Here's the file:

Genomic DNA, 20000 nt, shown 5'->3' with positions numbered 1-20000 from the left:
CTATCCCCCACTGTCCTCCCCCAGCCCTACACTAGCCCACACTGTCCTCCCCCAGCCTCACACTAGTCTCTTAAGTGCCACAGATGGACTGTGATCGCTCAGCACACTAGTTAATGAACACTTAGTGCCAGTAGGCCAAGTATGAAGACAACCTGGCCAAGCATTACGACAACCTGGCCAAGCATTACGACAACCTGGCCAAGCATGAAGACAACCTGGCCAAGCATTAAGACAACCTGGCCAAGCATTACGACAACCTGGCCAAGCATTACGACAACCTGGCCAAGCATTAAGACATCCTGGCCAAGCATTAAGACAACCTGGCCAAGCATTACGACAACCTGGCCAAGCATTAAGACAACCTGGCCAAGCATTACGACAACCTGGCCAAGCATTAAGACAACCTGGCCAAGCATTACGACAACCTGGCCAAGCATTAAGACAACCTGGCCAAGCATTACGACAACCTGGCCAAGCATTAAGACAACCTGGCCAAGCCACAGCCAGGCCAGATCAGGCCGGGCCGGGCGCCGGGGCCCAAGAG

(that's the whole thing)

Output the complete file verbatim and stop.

Genomic DNA, 20000 nt, shown 5'->3' with positions numbered 1-20000 from the left:
CTATCCCCCACTGTCCTCCCCCAGCCCTACACTAGCCCACACTGTCCTCCCCCAGCCTCACACTAGTCTCTTAAGTGCCACAGATGGACTGTGATCGCTCAGCACACTAGTTAATGAACACTTAGTGCCAGTAGGCCAAGTATGAAGACAACCTGGCCAAGCATTACGACAACCTGGCCAAGCATTACGACAACCTGGCCAAGCATGAAGACAACCTGGCCAAGCATTAAGACAACCTGGCCAAGCATTACGACAACCTGGCCAAGCATTACGACAACCTGGCCAAGCATTAAGACATCCTGGCCAAGCATTAAGACAACCTGGCCAAGCATTACGACAACCTGGCCAAGCATTAAGACAACCTGGCCAAGCATTACGACAACCTGGCCAAGCATTAAGACAACCTGGCCAAGCATTACGACAACCTGGCCAAGCATTAAGACAACCTGGCCAAGCATTACGACAACCTGGCCAAGCATTAAGACAACCTGGCCAAGCCACAGCCAGGCCAGATCAGGCCGGGCCGGGCGCCGGGGCCCAAGAG